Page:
Fred McAlpine is an imperfect messenger. He lacks compassion for juvenile hurricane victims in Dominica, and often goes off script on the legislative agenda of his party. Who knew he was capable of a rational argument on a hot button issue?
The Reverend McAlpine, FNM member of Parliament from Grand Bahama, made the case for the country to evolve on the issues of abortion and civil unions.
No religious person or politician has gone as far as he has in calling out our crass hypocrisy on these two issues.
Abortions are illegal in The Bahamas and it seldom stirs passions in even the most sanctimonious amongst us. They occur often and although it is not settled government policy, it is clear that what a woman does with her body is her business.
On the issue of gay rights, The Bahamas is the most progressive country in the English-speaking Caribbean, even though our current views are straight out of the 19th century.
McAlpine is trying to drag us into the 20th century, being politically savvy enough to realize that shooting for the 21st century is still a stretch here.
He thinks civil unions could be the interim solution that would guarantee the granting of fuller Bahamian citizenship to a marginalized community that is everyone’s favorite punching bag.
The problems are legal in nature and it will take a full-throated legal challenge to bring about a fix. Our constitution and our laws may have had the intention of making us all equal, but some rights got trampled in the process.
An unmarried Bahamian father cannot automatically pass on his citizenship to his child, but a single mother can. The father is discriminated against.
A man can marry a woman and be estranged from her for years, but on his passing, she has rights endowed by the marriage contract. A gay couple can live together for 50 years, but on the death of one, or when medical services are required or when money is to be divvied up, the law demands we treat them as total strangers.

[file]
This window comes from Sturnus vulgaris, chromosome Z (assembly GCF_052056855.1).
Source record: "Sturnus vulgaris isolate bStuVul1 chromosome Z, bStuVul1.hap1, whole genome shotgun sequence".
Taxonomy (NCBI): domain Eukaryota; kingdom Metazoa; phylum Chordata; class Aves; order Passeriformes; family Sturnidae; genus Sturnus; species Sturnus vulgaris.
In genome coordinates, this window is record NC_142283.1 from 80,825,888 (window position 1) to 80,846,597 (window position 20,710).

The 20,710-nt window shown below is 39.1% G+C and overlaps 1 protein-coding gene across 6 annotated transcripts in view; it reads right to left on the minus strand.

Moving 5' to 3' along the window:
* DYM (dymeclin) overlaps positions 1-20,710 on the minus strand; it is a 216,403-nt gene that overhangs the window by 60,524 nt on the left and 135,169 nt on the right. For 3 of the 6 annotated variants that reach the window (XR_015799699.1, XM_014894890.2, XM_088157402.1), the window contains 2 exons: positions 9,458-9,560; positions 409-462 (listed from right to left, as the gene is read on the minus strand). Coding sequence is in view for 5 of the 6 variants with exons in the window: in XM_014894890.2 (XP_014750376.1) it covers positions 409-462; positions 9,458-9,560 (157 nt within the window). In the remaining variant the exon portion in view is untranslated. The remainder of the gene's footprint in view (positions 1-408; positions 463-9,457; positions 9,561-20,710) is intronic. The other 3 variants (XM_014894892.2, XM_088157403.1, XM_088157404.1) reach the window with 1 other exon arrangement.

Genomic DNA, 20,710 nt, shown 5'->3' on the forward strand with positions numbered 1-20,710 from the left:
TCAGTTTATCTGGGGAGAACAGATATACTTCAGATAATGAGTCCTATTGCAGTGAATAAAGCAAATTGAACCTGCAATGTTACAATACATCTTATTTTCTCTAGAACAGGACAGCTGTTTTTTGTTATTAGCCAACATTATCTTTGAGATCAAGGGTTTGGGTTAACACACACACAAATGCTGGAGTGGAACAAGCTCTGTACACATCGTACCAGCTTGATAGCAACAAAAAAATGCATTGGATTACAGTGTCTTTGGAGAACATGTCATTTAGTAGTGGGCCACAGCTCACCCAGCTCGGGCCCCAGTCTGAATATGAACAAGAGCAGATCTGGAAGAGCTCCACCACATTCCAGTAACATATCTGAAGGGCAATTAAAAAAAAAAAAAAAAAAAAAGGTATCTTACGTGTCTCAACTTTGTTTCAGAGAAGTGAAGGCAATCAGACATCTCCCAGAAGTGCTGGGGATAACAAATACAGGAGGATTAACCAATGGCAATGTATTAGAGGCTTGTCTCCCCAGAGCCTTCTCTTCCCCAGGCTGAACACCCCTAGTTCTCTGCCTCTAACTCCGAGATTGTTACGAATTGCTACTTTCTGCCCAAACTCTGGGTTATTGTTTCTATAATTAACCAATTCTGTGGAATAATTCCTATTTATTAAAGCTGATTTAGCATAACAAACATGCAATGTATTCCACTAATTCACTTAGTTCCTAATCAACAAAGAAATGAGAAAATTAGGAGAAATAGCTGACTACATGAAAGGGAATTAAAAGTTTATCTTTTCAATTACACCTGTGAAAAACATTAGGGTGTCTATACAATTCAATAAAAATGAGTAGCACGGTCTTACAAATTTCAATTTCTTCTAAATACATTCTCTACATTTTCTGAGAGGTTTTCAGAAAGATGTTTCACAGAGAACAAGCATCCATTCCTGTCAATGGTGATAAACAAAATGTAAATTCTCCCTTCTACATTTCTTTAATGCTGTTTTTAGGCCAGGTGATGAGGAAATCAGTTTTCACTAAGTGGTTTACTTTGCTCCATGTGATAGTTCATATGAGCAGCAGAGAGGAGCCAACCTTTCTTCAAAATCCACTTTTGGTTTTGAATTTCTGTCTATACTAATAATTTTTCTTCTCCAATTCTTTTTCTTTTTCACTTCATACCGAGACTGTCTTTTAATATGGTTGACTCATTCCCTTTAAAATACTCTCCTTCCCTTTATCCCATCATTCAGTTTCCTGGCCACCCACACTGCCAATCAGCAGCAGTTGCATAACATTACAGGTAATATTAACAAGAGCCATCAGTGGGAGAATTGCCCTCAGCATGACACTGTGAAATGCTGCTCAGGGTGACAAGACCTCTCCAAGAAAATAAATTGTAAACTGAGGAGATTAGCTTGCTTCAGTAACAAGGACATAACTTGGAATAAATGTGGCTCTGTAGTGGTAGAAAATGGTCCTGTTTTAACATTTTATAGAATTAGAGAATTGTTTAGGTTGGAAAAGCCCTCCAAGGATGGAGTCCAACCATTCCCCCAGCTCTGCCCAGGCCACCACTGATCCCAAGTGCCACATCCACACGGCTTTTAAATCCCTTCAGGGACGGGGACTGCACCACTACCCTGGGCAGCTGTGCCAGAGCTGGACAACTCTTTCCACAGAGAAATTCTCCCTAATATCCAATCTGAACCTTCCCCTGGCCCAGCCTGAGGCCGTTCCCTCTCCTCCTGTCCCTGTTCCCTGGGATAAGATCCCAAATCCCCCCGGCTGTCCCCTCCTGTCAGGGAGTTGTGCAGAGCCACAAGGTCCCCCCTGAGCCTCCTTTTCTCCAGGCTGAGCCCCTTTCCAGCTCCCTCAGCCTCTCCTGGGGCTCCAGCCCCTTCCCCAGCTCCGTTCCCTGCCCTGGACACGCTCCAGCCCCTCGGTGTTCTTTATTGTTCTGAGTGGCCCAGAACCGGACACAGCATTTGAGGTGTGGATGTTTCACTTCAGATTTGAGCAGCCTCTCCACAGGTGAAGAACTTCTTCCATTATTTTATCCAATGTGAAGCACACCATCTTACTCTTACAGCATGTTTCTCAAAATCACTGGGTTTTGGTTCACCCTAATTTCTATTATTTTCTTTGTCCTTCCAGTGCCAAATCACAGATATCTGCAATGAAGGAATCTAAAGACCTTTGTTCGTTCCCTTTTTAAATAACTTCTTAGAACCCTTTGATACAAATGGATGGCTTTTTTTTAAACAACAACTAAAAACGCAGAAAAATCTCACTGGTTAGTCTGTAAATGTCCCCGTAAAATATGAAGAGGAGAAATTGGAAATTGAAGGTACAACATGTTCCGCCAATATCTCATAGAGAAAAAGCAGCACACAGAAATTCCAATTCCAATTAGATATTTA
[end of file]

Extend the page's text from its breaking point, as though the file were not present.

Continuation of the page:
Civil unions, often referred to as “marriage lite”, give any couple, gay or straight, the cover of the law in organizing their personal and private affairs.
Former PM Hubert Ingraham was most eloquent when he stood up for gay rights 20 years ago when a cruise ship with gay patrons called at Nassau. He famously said that the role of the government is not to investigate or pass judgement on the sexual conduct of adults as long as it was private.
A lot has changed since then, including a softening of attitudes in the worldwide Anglican and Catholic churches.
Gays in The Bahamas should have their parade next year, flanked by a phalanx of law enforcement officers, enlightened straight people and their friends and families. A similar pride parade was held in Bermuda this year and was without incident.
But for real change, they should simultaneously get the best and brightest lawyers in the country to offer their services to a legal defense strategy that will systematically challenge in the courts every inconsistency, infringement of their rights and antiquated law that is still on the books whether enforced or not.
This should lead to the big enchilada, a challenge of the marriage laws all the way up to the Privy Council.
Last year, the High Court in Trinidad and Tobago struck down their buggery laws, declaring them unconstitutional. A local activist named Jason Jones brought the case and skillfully used Instagram, Twitter, Snapchat and Facebook to keep the issue front and center at home and abroad.
Three years ago, the High Court in Belize declared their anti-gay laws unconstitutional. An advocate named Caleb Orozco filed the legal challenge that brought about that change.
Getting McAlpine to enjoin the debate is probably a good thing, though he is impulsive and therefore unreliable. Pulling off a successful pride parade next year is good for optics. But the movement needs to knock on the courthouse door to effect real change.
They shouldn’t wait for others to give them their rights. They must demand it.
– The Graduate